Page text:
Structural and functional analysis of metalloproteins in Azotobacter vinelandii
Date of Degree
Original embargo terms
MSU Only Indefinitely
Dissertation - Open Access
Doctor of Philosophy
College of Arts and Sciences
Department of Biological Sciences
The enzyme nitrogenase, which catalyzes nitrogen fixation in Azotobacter vinelandii, consists of two components, the Fe protein (NifH) and the MoFe protein (NifDK). NifK contains several highly conserved residues implicated in its functions throughout the protein. However, the carboxyl terminus of NifK is not implicated in any of the known functions of this protein. Therefore, the present study explored the role of carboxyl terminal region of NifK. The results of growth analysis showed that when the media was adjusted to be slightly acidic, the strain that expresses the mutated NifK yielded a lower growth compared to the wild type. These observations implied that the carboxyl terminus of the NifK contributes to the formation of a stable nitrogenase complex when A. vinelandii is grown in acidic environment. The proper interaction between NifH and NifK is essential for the nitrogenase conformation. To determine how the interaction is influenced by the characteristics of the amino acids available at position 112 of NifH, we introduced residue mutations to the codon encoding for Glu112. Growth analyses indicated that mutant strains are capable of propagation under nitrogen-deficit conditions although the growth rate is lower than that of wild type strain. Therefore the charge carried by the amino acid at position 112 of NifH plays a minor role in the interaction whereas; a more important factor is the length of the side chains. The research on hydrogenase expressed by bacteria shed light on the possibilities of utilizing this novel energy source. We endeavored to take advantage of the nature of A. vinelandii and construct an A. vinelandii mutant strain expressing Fe-hydrogenase. This ongoing research involves molecular manipulation of the enzyme-encoding gene hydA. The synthetic hydA was incorporated and expressed in A. vinelandii strain DJ54. At the same time, we screened several biomass materials for their capabilities in sustaining diazotrophic growth of A. vinelandii. The result indicated that the HydA protein can be expressed in A. vinelandii under certain conditions and a number of biomass substances can be supportive ingredients for putative biohydrogen media.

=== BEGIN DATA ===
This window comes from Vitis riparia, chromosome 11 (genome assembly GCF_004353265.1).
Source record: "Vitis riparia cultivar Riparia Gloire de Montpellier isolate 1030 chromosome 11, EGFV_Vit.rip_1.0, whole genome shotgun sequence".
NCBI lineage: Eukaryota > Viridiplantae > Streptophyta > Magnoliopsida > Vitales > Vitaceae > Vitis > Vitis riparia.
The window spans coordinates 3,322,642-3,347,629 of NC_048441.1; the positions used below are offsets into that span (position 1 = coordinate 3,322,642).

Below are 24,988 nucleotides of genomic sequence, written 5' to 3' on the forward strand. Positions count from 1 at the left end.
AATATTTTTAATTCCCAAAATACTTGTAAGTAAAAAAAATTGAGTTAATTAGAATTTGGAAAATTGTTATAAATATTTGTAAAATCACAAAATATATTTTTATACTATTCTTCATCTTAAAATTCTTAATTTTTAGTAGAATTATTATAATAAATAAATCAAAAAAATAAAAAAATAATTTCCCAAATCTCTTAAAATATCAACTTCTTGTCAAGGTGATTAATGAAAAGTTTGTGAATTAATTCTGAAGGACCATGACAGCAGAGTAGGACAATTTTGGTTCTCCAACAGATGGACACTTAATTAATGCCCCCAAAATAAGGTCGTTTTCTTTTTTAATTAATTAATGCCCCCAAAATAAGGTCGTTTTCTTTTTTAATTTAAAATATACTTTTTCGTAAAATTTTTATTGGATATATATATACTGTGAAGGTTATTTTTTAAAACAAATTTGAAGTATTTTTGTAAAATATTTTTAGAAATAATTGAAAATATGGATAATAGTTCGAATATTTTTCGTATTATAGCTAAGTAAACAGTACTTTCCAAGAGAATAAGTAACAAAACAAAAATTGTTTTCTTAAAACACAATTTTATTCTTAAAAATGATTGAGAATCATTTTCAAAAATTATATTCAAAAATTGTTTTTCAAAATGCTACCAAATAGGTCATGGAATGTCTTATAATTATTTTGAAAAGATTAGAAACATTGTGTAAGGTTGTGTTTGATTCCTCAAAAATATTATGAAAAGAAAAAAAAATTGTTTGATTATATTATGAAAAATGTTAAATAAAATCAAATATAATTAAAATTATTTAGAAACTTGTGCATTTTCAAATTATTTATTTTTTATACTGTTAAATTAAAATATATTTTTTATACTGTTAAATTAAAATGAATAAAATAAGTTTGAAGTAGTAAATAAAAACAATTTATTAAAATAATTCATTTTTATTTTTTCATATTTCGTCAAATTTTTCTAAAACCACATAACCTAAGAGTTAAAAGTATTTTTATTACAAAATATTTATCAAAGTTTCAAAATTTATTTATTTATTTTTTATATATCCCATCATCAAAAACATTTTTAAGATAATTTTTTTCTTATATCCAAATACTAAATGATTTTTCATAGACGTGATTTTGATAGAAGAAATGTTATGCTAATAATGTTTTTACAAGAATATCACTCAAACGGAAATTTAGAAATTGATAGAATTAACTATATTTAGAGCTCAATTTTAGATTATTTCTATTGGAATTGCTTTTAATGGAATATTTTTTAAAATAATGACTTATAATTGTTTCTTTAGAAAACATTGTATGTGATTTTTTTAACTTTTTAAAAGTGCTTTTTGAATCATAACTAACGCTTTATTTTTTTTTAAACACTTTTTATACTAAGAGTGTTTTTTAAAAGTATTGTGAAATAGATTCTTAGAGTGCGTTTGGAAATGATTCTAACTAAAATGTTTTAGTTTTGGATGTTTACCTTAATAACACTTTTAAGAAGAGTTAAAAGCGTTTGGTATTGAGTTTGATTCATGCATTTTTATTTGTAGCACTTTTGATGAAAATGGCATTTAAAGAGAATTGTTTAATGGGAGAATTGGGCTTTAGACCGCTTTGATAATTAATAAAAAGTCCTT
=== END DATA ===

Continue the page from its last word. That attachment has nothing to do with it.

Dong, Hanqing, "Structural and functional analysis of metalloproteins in Azotobacter vinelandii" (2007). Theses and Dissertations MSU. 4082.